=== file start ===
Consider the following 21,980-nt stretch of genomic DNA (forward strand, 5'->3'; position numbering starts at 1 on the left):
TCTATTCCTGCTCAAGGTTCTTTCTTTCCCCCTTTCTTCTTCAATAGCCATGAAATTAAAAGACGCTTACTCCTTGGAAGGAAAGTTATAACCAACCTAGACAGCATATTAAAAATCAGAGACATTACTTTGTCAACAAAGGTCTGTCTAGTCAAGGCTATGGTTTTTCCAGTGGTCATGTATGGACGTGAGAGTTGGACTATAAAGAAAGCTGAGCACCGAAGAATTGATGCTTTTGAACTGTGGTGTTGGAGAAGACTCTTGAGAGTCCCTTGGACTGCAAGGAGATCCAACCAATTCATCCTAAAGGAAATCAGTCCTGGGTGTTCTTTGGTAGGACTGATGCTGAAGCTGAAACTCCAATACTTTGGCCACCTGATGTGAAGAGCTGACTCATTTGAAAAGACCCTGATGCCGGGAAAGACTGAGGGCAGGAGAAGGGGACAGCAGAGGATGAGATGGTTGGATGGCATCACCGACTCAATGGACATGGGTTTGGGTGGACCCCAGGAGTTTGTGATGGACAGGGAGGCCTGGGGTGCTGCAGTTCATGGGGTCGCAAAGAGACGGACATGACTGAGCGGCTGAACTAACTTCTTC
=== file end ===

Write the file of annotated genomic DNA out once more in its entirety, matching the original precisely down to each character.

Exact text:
Consider the following 21,980-nt stretch of genomic DNA (forward strand, 5'->3'; position numbering starts at 1 on the left):
TCTATTCCTGCTCAAGGTTCTTTCTTTCCCCCTTTCTTCTTCAATAGCCATGAAATTAAAAGACGCTTACTCCTTGGAAGGAAAGTTATAACCAACCTAGACAGCATATTAAAAATCAGAGACATTACTTTGTCAACAAAGGTCTGTCTAGTCAAGGCTATGGTTTTTCCAGTGGTCATGTATGGACGTGAGAGTTGGACTATAAAGAAAGCTGAGCACCGAAGAATTGATGCTTTTGAACTGTGGTGTTGGAGAAGACTCTTGAGAGTCCCTTGGACTGCAAGGAGATCCAACCAATTCATCCTAAAGGAAATCAGTCCTGGGTGTTCTTTGGTAGGACTGATGCTGAAGCTGAAACTCCAATACTTTGGCCACCTGATGTGAAGAGCTGACTCATTTGAAAAGACCCTGATGCCGGGAAAGACTGAGGGCAGGAGAAGGGGACAGCAGAGGATGAGATGGTTGGATGGCATCACCGACTCAATGGACATGGGTTTGGGTGGACCCCAGGAGTTTGTGATGGACAGGGAGGCCTGGGGTGCTGCAGTTCATGGGGTCGCAAAGAGACGGACATGACTGAGCGGCTGAACTAACTTCTTC